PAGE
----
On the one hand, the competent authorities must know with clarity and precision the nature of the signs of which a mark consists in order to be able to fulfil their obligations in relation to the prior examination of applications for registration and the publication and maintenance of an appropriate and precise register of trade marks. On the other hand, economic operators must be able to acquaint themselves, with clarity and precision, with registrations or applications for registration made by their actual or potential competitors [Merpel loves this bit about clarity and precision: she has been wondering how easily actual and potential competitor can decipher sonograms and some of the other more esoteric means of recording so-called non-traditional marks], and thus to obtain relevant information about the rights of third parties.

Second, the Court holds that the directive does not preclude the use of the general indications of the class headings of the Nice Classification to identify the goods and services for which the protection of the trade mark is sought [Absolutely true: the Kat has looked, and there is no preclusion whatsoever]. However, such identification must be sufficiently clear and precise to allow the competent authorities and economic operators to determine the scope of the protection sought. In that connection, the Court observes that some of the general indications in the class headings of the Nice Classification are, in themselves, sufficiently clear and precise, while others are too general and cover goods or services which are too varied to be compatible with the trade mark’s function as an indication of origin. Accordingly, it is for the competent authorities to make an assessment on a case-by-case basis, according to the goods or services for which the applicant seeks the protection conferred by a trade mark, in order to determine whether those indications meet the requirements of clarity and precision [Within the context of this reference to the CJEU, it's difficult to see what else the court could do but leave it to competent national authorities to make their own assessments, even though this will inevitably leave scope for commercially undesirable inconsistency as between national offices].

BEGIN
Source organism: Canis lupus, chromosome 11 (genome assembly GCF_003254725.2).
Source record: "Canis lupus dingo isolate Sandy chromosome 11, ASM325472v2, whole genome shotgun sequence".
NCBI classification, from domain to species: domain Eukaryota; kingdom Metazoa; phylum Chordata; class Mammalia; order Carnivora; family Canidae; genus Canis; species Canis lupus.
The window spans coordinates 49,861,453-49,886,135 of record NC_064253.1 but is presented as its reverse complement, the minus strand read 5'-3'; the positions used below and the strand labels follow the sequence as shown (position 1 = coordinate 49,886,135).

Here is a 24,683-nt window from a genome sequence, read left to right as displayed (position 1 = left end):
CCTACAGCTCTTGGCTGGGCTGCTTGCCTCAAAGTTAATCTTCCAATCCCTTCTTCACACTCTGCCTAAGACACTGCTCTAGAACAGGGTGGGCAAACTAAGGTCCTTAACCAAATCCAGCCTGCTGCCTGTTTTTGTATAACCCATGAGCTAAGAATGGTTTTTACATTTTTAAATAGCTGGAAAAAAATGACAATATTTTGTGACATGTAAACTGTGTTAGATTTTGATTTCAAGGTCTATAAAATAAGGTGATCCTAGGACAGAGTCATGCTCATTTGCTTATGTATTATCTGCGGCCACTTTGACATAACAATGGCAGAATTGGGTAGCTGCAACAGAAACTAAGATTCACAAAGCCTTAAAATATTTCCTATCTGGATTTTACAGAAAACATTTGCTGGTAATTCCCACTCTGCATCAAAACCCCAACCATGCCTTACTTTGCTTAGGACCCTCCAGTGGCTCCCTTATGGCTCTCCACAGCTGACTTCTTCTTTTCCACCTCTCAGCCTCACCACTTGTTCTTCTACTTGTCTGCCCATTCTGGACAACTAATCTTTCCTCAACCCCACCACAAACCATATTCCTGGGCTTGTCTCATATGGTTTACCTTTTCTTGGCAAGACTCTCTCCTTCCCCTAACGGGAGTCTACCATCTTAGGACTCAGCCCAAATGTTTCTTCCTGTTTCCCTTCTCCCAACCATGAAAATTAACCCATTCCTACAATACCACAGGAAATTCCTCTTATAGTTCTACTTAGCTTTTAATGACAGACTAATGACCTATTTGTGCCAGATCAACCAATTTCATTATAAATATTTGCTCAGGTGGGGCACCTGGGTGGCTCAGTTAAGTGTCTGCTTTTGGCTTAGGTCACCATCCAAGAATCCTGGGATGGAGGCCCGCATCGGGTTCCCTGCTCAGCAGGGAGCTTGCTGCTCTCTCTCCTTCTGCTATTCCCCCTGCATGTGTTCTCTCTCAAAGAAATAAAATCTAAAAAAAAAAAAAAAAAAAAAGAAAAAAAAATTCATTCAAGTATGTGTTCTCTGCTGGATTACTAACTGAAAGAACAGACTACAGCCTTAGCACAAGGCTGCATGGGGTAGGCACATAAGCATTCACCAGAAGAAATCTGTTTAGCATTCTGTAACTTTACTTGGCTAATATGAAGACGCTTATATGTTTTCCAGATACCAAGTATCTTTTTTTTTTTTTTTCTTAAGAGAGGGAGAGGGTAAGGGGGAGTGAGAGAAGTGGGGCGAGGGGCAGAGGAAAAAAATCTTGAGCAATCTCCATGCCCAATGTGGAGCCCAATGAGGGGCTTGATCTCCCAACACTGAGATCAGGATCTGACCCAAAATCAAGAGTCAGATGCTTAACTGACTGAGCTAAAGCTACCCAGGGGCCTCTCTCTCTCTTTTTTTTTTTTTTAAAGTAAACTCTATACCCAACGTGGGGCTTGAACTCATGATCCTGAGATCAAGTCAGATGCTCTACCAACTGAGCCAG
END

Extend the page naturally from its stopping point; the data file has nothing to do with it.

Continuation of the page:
One basket for all eggs?
 Finally, the Court points out that an applicant for a national trade mark who uses all the general indications of a particular class heading of the Nice Classification to identify the goods or services for which the protection of the trade mark is sought must specify whether its application for registration is intended to cover all the goods or services included in the alphabetical list of that class or only some of those goods or services [writing on Class 46, Niamh Hall has already asked how precisely one is to specify in an application that it is intended to cover all the goods or services in a particular class]. If the application concerns only some of those goods or services, the applicant is required to specify which of the goods or services in that class are intended to be covered.